From sweaty, syrupy coffee houses to pyramids of spice and semi-precious stone, Singapore squeezes flavour, colour and character into every other street corner. With an unbelievable amount of things to do in Singapore at night (and by day) here are some of the highlights.
According to many, Singapore is too sterile. That’s what folk kept telling me, anyway, as my time in the micro-country approached. Sterile, serious and sombre with death penalty threats thrown around at tourists simply for chewing gum. (And, no, that last part isn’t true.)
But nor, it turns out, is the rest
How could it not with its steamy influx of influences from India, Malaysia, Britain, China, Korea, Australia and more.
No, if Singapore is too sterile for you then one of two things has happened:
One, you haven’t found its quirkier charms.
Two, you’ve misunderstood the word sterile. (In which case, stay away from me at dinner. And, you know, surgery and the like…)
Delve into the back alleys and hawker centres to taste things like grass jelly, kopi guyou and fish balls (and look out for names like the “Million Star Fried Banana.”) No idea how to find them? Enlist the help of a local food blogger. I’d highly recommend Maureen from Miss Tam Chiak.
Gardens by the Bay is one of those strange ideas that doesn’t sound like it’s going to work – but somehow it just does. Built on reclaimed land, it’s a park with artificial trees (that you can both walk on and sip cocktails on) and a big bubbly greenhouse with an artificial waterfall, a kaleidoscope of plants and a confusing array of dragonfly made from stone.
One of the best things about a visit to Singapore, so the world tells you, is the chance to taste its food. Flavours from India, China, the Malay, remnants from Britain, influxes from almost everywhere else plus an infusion of unmistakably Singaporean identity line the stomach in a unique, and sometimes challenging, way.
People even say “have you eaten?” to mean the more generic “how are you?” and queue patiently at specific food stalls in hawker markets to wait for THE version of nasi lemak, curry puff or shaved ice kachang.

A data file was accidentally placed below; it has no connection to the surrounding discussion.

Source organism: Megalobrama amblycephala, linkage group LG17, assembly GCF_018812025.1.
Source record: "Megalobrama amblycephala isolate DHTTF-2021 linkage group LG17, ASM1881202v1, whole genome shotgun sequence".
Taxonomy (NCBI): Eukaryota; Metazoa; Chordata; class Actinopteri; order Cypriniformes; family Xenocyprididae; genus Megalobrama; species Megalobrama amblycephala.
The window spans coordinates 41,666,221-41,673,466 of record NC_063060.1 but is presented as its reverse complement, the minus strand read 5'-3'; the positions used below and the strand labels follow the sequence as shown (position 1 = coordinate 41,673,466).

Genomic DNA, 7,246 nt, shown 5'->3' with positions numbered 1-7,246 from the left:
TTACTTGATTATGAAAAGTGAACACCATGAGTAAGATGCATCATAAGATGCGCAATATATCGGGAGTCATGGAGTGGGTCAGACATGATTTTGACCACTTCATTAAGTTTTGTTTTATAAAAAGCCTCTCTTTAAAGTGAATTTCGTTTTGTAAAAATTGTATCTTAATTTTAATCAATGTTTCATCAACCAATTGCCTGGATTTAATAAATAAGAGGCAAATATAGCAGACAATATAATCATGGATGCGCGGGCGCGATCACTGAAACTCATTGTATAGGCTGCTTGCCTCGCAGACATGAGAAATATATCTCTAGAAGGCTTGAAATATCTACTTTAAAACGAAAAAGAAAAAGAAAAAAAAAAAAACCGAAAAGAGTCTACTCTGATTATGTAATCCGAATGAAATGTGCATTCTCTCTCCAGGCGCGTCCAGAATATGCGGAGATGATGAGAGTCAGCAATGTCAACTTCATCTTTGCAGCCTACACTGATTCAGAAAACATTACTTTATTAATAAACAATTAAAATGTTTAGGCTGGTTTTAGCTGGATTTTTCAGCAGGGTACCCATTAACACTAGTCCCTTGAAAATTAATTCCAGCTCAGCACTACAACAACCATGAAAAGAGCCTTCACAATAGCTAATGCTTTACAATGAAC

Yet one thing the world HADN’T told me about was a difference kind of culinary specialty: the ice cream sandwich.
Yes, ladies and gentlemen, this is a slab of ice cream (think chocolate, strawberry or mango) served with a single slice of bread.The bread wraps around the melting block to keep your fingers warm (Abi’s interpretation) and the bubblegum swirls represent Singapore’s cultural diversity (er, also totally made up.)
So there you are. No matter how old you grow, the world can still surprise you.
Who needs a sophisticated Singapore Sling when you can embrace such raw pink syntheticity?
Besides the soulless skyscrapers that gave Singapore the whole sterile vibe, twinkles Raffles, a colonial style hotel that’s a legend in its own right. It’s the birthplace of the famed Singapore Sling and back in its heyday it entertained Somerset Maugham and Ernest Hemingway (and I am partial to a beautiful hotel with a bit of writerly history.) Fresh, white and awash with tropical greenery, it’s a a great place to stop for a drink – in the terrace or lobby bars. (The Long Bar attracts a long queue and the literary inspiration inside sounds suspiciously like tourist chatter.)
Chef Janice Wong blindfolds herself to concentrate while painting and then decorates her tables with melted chocolate. She’s also the mastermind behind 2am: dessertbar , a cocktail bar come confectionery extravaganza which serves vodka tonics amid black sesame seeds, mango and popcorn mousse.
The Merlion (half mermaid, half lion) shoots water across the air and into the water. Traditional, atmospheric bumboats set sail (well, OK, no sail but…) from nearby, gliding beneath illuminated bridges and taking in the best of the city’s skyline. Is it touristy? For sure. Is it worth it? I’d say so. Lovely…
Hop on a short boat trip to Pulau Ubin and cycle along the protected roads surrounded by lush greenery and the sticky Singapore air. Cool off with a fresh coconut served from one of the small shacks by the harbour.
Saunter over the air at the Henderson Waves (the city’s highest pedestrian bridge. Imagine a cross between an airborne helix of DNA and a wooden yet loved centipede.
For some of these tips, I travelled as a guest of the Singapore Tourist Board and Singapore Airlines, For others, I travelled on my own. Either way, I only chose these tips because they’re recommendations I’d give to a friend. I always keep the right to write what I like here on Inside the Travel Lab. Otherwise, there’s just no point. Million star fried bananas or not.
Abigail King is an award-winning writer and author who swapped a successful career as a hospital doctor for a life on the road. With over 60 countries under her belt, she's worked for Lonely Planet, the BBC, National Geographic Traveller and more. She is passionate about sustainable tourism and was invited to speak on the subject at the EU-China High Level summit at the UNESCO Headquarters in Paris.Here she writes about food, travel and history and she invites you to pull up a chair and relax. Let's travel more and think more. Welcome!
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